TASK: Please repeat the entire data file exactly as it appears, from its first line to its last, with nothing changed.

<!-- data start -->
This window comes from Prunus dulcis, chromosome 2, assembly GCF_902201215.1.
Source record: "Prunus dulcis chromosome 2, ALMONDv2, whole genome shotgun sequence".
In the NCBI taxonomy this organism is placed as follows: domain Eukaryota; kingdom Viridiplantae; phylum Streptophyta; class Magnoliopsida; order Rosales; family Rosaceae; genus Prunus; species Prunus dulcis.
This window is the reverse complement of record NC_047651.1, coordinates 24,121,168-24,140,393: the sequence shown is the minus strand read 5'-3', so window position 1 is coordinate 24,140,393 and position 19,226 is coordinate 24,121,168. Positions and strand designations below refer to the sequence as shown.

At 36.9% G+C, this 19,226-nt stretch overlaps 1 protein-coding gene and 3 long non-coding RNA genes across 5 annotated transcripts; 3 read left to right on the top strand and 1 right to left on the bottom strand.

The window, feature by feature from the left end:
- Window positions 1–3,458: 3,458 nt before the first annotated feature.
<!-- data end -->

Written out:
This window comes from Prunus dulcis, chromosome 2, assembly GCF_902201215.1.
Source record: "Prunus dulcis chromosome 2, ALMONDv2, whole genome shotgun sequence".
In the NCBI taxonomy this organism is placed as follows: domain Eukaryota; kingdom Viridiplantae; phylum Streptophyta; class Magnoliopsida; order Rosales; family Rosaceae; genus Prunus; species Prunus dulcis.
This window is the reverse complement of record NC_047651.1, coordinates 24,121,168-24,140,393: the sequence shown is the minus strand read 5'-3', so window position 1 is coordinate 24,140,393 and position 19,226 is coordinate 24,121,168. Positions and strand designations below refer to the sequence as shown.

At 36.9% G+C, this 19,226-nt stretch overlaps 1 protein-coding gene and 3 long non-coding RNA genes across 5 annotated transcripts; 3 read left to right on the top strand and 1 right to left on the bottom strand.

The window, feature by feature from the left end:
- Window positions 1–3,458: 3,458 nt before the first annotated feature.